It is the position of the Commission that Article 8, Section 8 eliminates Article 1, Section 3.E, while Local 250 contends that Article 8, Section 8 merely sets forth the procedure for scheduling periods for which supplemental employees are available for work, within the parameters of Article 1, Section 3.E, which sets the limits for how supplemental employees may be utilized.

Both parties agree, however, that supplemental employees can now bid in seniority order to fill long term absences after the permanent employee bidding in December of each year. At that time, supplemental employees may also bid on shifts "for which they will be available for assignment." Article 8, Section 8.B.2.b. Unlike the permanent toll collectors who are locked into their time line bids for a year, supplemental employees are only guaranteed that they will be selected for available work on the selected line for twenty-eight days, "as necessary." Supplemental employees who are not able to select a line then select by seniority a location within the District. Article 8, Section 8.B.2.b. Previously, supplemental employees could only designate a shift and were required to be on call twenty-four hours, seven days a week for that shift. R.R. at 210a.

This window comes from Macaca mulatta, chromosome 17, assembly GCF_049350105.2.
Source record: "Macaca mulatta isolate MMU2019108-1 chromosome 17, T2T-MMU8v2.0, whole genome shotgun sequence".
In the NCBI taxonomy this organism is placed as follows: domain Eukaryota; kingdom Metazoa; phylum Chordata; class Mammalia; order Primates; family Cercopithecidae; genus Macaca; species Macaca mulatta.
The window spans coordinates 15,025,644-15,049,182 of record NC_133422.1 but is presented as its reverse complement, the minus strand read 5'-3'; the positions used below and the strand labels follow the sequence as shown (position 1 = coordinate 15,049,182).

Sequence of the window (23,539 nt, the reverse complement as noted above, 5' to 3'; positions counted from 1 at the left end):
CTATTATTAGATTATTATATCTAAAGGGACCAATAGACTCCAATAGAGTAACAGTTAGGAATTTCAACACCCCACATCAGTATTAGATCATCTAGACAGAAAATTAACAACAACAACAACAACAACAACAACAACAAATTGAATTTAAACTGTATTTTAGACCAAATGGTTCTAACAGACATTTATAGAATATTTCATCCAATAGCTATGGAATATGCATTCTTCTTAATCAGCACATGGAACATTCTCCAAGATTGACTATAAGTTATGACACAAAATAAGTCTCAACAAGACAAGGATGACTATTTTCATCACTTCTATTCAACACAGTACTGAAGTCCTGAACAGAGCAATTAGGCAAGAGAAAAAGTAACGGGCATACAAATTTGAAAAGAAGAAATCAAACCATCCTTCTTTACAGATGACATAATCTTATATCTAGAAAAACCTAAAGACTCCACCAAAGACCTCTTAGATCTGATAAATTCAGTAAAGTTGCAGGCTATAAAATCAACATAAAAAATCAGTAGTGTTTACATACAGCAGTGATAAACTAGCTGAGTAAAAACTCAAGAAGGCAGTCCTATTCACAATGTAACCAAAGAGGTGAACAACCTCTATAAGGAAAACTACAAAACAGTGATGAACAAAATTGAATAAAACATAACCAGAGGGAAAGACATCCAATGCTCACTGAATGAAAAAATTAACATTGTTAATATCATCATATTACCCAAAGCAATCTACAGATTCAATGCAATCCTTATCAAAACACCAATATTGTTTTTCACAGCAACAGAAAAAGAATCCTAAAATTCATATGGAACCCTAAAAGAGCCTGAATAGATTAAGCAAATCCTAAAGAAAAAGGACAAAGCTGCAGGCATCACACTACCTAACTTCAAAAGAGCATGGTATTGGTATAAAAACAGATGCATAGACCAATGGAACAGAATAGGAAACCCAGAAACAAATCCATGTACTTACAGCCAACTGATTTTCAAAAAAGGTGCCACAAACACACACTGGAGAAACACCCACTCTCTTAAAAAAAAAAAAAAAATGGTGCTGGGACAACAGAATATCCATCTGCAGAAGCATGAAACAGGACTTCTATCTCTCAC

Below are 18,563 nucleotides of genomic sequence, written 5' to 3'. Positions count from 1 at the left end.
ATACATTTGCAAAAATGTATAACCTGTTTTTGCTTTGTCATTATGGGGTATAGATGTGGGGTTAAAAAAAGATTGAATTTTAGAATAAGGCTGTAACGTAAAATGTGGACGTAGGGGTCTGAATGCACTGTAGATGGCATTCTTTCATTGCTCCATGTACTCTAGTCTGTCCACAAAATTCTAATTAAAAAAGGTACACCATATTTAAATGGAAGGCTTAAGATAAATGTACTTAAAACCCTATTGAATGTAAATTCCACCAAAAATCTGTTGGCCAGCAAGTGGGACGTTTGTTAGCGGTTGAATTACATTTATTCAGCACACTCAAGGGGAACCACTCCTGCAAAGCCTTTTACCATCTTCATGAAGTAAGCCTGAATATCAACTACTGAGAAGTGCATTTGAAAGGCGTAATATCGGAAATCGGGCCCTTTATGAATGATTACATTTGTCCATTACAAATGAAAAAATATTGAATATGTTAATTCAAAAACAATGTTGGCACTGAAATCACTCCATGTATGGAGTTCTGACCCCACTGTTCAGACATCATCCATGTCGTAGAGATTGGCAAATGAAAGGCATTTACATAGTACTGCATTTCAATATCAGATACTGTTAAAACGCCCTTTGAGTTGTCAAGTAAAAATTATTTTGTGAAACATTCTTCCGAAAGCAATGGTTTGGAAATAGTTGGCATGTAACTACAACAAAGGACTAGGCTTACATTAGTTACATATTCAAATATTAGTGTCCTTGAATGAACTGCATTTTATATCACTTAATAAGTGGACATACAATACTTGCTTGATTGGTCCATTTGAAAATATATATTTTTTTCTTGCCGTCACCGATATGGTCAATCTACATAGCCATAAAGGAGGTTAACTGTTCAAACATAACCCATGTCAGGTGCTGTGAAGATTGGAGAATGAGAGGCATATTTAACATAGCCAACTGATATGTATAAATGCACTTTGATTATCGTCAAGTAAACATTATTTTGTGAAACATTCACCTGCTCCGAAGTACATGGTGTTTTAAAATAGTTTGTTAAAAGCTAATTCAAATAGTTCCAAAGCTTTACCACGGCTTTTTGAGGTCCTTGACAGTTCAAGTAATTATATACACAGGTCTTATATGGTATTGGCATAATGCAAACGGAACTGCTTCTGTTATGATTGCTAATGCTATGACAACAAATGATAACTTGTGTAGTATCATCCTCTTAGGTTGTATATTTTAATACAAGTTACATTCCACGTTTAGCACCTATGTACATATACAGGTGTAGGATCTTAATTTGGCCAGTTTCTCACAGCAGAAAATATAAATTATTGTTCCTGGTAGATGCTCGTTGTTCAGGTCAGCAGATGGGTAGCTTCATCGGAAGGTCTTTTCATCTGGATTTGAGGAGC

In October of 2007, the new CBA was ratified by the Union, and has been in effect since then. The CBA, however, was not formally executed by the Commission and the Union until September 17, 2008.